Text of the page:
So, the polymorphism concept doesn’t apply on generics. Now the question arises, why? That’s because JVM cannot differentiate between a List<Number> and a List<Integer> at runtime. They both are List at runtime as already explained. So, if compiler allowed such assignment as above, then it may cause havoc at runtime. Let me show you how.

Consider you have a superclass Animal and it’s two subclasses – Dog and Cat. Now consider the code below:

List<Dog> dogs = new ArrayList<Dog>();
List<Animal> animals = dogs;    // Suppose it was allowed

// Below code is valid, since Cat is a subclass of Animal, we can keep it in a List<Animal>
animals.add(new Cat("mewww"));

// And we do this - get dog at index 0 from dogs
Dog dog = dogs.get(0);    // Oh Dear! You assigned a Cat to a Dog reference.

You see what happened? The last assignment there would throw a ClassCastException at runtime. That is why 2nd assignment is not allowed, and the compiler stops you there only showing you a compiler error.
So, isn’t there any way to achieve polymorphic behaviour in generics? Of course there is. We’ll see how we can achieve this using wildcards.

Generic Methods:

Generic methods are methods that declare type parameters. You declare the type parameters for a generic method in the same way you would do for a generic type. You give them inside an angular brackets. Difference is, it is not after the method name, but just before the return type of the method.

Suppose you want to write a method to convert from an array to a List. Without generics, you would have to write different methods for different types of array. Like one for String[] to List<String>, another for Integer[] to List<Integer>. For example, consider an example for List<Integer>:

public static List<Integer> toList(int... array) {
    List<Integer> list = new ArrayList<Integer>();
    for (int elem: array) {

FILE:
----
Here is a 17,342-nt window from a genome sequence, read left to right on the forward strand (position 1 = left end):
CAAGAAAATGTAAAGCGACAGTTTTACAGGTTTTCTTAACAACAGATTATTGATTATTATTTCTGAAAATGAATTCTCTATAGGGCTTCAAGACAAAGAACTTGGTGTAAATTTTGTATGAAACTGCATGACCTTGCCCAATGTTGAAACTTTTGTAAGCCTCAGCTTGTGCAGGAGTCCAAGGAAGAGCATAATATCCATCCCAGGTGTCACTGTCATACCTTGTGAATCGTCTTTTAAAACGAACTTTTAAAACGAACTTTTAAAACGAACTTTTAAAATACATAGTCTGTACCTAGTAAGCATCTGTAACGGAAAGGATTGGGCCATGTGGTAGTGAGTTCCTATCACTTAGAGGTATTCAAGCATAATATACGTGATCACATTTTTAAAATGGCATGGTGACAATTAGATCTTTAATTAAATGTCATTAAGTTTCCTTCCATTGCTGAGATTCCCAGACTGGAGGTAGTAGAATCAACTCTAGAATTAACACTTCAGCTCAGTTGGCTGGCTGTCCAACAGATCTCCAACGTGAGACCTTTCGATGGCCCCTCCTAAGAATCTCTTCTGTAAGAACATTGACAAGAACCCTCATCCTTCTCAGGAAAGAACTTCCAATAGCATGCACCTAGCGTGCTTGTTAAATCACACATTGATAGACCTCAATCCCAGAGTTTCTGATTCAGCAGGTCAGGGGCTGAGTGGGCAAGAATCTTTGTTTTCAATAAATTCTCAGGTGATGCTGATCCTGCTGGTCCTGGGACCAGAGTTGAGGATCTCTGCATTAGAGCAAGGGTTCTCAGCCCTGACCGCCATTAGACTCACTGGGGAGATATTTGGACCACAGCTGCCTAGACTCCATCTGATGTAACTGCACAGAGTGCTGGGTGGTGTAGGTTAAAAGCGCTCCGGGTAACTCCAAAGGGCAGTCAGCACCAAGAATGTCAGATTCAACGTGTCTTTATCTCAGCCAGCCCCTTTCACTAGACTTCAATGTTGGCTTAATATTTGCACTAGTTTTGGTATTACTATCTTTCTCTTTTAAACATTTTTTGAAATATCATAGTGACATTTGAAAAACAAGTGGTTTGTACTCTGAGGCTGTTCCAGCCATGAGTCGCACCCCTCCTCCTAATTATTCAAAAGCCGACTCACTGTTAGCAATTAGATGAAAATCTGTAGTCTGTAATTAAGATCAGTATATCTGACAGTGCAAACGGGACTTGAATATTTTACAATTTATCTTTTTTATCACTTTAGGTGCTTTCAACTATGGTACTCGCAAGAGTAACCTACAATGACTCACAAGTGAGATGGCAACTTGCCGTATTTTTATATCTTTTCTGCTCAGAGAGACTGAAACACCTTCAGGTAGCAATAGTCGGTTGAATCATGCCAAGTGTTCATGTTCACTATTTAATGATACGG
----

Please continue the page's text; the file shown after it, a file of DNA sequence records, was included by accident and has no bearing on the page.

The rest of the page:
return list;

This might soon become cumbersome, as it’s not practical enough to have overloaded methods for different types. Only if there was a way to have a single method handle all the types.

Generic method to the rescue:

So there it is. You can write a single generic method, which will handle all the types for you. This is how you write it:

@SafeVarargs   // Don't worry about this annotation. We'll discuss it later, why it's needed
public static <T> List<T> toList(T... array) {
    List<T> list = new ArrayList<T>();	
    for (T elem: array) {
    return list;

The <T> before the return type of the method declares a type parameter T whose scope is confined to the method itself. It is similar to defining the formal parameter for a method. And similar to formal parameters, generic type parameters are part of method signatures. You can also declare multiple type parameters, just as you can declare multiple formal parameters. Just put them in the angular bracket, separated by comma <T, S, U>.

How do you invoke a generic method?

Just like any normal method. The type parameters will be inferred based on the type of arguments you passed, just like they are inferred while instantiating a generic type. So, if you pass a Integer[] and type T will be inferred as Integer, if you pass String[], it will be inferred as String. If you have noticed, I’ve used varargs as the formal parameter type. This will give us the flexibility to invoke the method without passing an explicitly created array. Actually, there might be some issue with using varargs of a type parameter, or a parameterized type, which we’ll discuss later. That is why I’ve used @SafeVarargs annotation there.

So, this is how you would invoke the method:

public static void main(String... args) {
    List<String> strList = toList("a", "b", "c"); // T inferred as String. Return List<String>
    List<Integer> intList = toList(1, 2, 3);      // T inferred as Integer. Return List<Integer>
    List<Box> boxList = toList(new Box(5), new Box(10));  // T inferred as Box. Return List<Box>

So you can see the advantage. A single method is sufficient to fulfill our need. With this, I’ll wrap up this post here only.


One Response to Java Generics<Part-2>: Getting your hands dirty (Really?)

  1. Salil says:

    Well explained. Keep up the good work.